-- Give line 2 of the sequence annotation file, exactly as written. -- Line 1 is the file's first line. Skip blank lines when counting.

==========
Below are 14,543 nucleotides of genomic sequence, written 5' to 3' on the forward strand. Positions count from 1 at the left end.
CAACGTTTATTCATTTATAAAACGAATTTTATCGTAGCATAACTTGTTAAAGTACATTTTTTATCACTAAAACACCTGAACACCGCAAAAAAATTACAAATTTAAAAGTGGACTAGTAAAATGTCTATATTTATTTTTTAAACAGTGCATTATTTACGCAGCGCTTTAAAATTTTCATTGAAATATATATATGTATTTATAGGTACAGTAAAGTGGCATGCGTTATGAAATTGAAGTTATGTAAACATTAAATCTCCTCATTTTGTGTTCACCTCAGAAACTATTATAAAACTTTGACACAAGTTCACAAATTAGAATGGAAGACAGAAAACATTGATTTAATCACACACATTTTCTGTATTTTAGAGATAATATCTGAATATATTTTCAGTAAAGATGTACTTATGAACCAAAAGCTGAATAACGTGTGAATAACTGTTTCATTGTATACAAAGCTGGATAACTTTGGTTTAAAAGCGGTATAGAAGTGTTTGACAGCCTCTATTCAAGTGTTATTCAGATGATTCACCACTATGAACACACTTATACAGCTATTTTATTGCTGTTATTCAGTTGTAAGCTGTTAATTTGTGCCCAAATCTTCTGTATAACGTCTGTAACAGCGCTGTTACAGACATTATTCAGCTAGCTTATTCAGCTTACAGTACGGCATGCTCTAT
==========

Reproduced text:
CAACGTTTATTCATTTATAAAACGAATTTTATCGTAGCATAACTTGTTAAAGTACATTTTTTATCACTAAAACACCTGAACACCGCAAAAAAATTACAAATTTAAAAGTGGACTAGTAAAATGTCTATATTTATTTTTTAAACAGTGCATTATTTACGCAGCGCTTTAAAATTTTCATTGAAATATATATATGTATTTATAGGTACAGTAAAGTGGCATGCGTTATGAAATTGAAGTTATGTAAACATTAAATCTCCTCATTTTGTGTTCACCTCAGAAACTATTATAAAACTTTGACACAAGTTCACAAATTAGAATGGAAGACAGAAAACATTGATTTAATCACACACATTTTCTGTATTTTAGAGATAATATCTGAATATATTTTCAGTAAAGATGTACTTATGAACCAAAAGCTGAATAACGTGTGAATAACTGTTTCATTGTATACAAAGCTGGATAACTTTGGTTTAAAAGCGGTATAGAAGTGTTTGACAGCCTCTATTCAAGTGTTATTCAGATGATTCACCACTATGAACACACTTATACAGCTATTTTATTGCTGTTATTCAGTTGTAAGCTGTTAATTTGTGCCCAAATCTTCTGTATAACGTCTGTAACAGCGCTGTTACAGACATTATTCAGCTAGCTTATTCAGCTTACAGTACGGCATGCTCTAT